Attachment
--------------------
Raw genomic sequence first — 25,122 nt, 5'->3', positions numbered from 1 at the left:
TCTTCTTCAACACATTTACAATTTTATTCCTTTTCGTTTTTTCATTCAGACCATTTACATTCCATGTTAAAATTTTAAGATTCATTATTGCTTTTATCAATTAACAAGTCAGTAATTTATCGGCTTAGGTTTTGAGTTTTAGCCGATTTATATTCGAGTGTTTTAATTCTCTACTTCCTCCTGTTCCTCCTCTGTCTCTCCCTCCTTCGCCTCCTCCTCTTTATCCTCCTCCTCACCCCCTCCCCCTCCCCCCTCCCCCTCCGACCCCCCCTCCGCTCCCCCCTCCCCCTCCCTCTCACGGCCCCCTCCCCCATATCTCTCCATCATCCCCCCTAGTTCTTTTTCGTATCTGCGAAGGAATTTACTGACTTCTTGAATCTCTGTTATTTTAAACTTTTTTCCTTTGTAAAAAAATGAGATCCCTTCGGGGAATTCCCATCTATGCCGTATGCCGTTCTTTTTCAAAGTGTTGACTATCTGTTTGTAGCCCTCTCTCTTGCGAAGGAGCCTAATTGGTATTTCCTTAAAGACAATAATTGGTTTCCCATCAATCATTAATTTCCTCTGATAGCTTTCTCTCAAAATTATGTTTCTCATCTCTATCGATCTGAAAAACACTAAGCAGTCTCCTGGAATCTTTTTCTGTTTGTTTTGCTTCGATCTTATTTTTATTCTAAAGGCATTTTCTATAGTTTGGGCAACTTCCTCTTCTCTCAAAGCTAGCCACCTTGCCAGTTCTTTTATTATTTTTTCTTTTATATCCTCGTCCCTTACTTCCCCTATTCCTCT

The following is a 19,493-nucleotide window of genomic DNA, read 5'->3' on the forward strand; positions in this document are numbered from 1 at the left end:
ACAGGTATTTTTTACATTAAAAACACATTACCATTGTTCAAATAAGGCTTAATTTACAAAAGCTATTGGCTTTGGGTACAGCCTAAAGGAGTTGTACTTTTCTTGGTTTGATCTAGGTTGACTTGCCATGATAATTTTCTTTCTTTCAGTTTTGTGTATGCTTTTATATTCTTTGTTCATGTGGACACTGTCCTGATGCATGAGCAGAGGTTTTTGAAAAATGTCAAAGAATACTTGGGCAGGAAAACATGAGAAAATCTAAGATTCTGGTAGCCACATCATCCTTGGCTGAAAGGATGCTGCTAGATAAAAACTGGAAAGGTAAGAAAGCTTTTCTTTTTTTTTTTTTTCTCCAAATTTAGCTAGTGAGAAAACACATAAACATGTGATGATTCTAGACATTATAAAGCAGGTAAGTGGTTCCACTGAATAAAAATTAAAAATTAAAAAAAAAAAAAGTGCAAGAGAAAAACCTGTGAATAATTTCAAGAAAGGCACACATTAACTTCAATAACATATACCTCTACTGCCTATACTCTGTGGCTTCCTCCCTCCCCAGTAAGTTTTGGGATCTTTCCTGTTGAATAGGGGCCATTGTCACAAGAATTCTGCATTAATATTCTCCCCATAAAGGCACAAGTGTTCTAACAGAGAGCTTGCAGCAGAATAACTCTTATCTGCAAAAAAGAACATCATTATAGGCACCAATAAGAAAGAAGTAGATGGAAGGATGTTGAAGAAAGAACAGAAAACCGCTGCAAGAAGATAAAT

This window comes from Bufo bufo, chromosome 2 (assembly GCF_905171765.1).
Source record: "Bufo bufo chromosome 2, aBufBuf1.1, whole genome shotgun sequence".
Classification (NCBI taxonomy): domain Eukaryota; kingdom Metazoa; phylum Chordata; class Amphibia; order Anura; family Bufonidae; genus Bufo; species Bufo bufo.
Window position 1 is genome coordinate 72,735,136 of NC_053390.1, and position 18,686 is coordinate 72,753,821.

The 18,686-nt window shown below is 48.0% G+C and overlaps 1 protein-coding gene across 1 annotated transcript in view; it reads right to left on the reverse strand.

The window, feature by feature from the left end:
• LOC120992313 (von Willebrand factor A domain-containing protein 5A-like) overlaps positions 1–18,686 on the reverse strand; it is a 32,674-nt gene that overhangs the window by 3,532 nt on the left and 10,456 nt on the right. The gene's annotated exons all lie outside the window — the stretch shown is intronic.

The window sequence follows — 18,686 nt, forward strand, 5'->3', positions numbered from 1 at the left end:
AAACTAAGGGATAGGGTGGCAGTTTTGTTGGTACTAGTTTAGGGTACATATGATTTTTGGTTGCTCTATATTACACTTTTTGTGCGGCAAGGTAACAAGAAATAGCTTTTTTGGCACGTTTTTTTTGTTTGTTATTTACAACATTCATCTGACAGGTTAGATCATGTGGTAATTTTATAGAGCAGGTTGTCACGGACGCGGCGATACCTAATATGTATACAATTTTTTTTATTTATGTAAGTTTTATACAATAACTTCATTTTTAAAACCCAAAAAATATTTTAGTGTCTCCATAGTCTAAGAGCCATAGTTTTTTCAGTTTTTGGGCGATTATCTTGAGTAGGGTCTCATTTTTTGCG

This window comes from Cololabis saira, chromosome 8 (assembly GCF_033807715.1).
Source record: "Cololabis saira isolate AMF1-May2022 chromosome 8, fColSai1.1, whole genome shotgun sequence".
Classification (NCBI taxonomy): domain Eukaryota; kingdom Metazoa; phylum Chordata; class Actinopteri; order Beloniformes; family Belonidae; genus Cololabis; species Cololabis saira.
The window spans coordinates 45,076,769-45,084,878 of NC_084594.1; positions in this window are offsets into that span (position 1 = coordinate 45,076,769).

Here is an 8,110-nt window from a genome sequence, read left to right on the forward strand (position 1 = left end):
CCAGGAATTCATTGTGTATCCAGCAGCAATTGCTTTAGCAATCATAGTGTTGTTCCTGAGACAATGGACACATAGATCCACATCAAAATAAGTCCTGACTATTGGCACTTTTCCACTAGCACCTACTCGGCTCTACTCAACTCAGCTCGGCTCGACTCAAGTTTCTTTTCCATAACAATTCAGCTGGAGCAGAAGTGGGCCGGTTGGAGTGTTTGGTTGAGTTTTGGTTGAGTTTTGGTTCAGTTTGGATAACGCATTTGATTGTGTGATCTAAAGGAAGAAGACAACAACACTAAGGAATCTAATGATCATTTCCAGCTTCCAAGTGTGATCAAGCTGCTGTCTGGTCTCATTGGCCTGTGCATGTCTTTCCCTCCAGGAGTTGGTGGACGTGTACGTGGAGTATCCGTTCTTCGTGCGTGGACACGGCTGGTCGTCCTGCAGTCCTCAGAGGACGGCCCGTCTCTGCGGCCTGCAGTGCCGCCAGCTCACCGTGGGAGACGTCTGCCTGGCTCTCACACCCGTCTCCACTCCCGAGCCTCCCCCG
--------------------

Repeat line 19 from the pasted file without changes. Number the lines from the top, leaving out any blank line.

CCAGGAATTCATTGTGTATCCAGCAGCAATTGCTTTAGCAATCATAGTGTTGTTCCTGAGACAATGGACACATAGATCCACATCAAAATAAGTCCTGACTATTGGCACTTTTCCACTAGCACCTACTCGGCTCTACTCAACTCAGCTCGGCTCGACTCAAGTTTCTTTTCCATAACAATTCAGCTGGAGCAGAAGTGGGCCGGTTGGAGTGTTTGGTTGAGTTTTGGTTGAGTTTTGGTTCAGTTTGGATAACGCATTTGATTGTGTGATCTAAAGGAAGAAGACAACAACACTAAGGAATCTAATGATCATTTCCAGCTTCCAAGTGTGATCAAGCTGCTGTCTGGTCTCATTGGCCTGTGCATGTCTTTCCCTCCAGGAGTTGGTGGACGTGTACGTGGAGTATCCGTTCTTCGTGCGTGGACACGGCTGGTCGTCCTGCAGTCCTCAGAGGACGGCCCGTCTCTGCGGCCTGCAGTGCCGCCAGCTCACCGTGGGAGACGTCTGCCTGGCTCTCACACCCGTCTCCACTCCCGAGCCTCCCCCG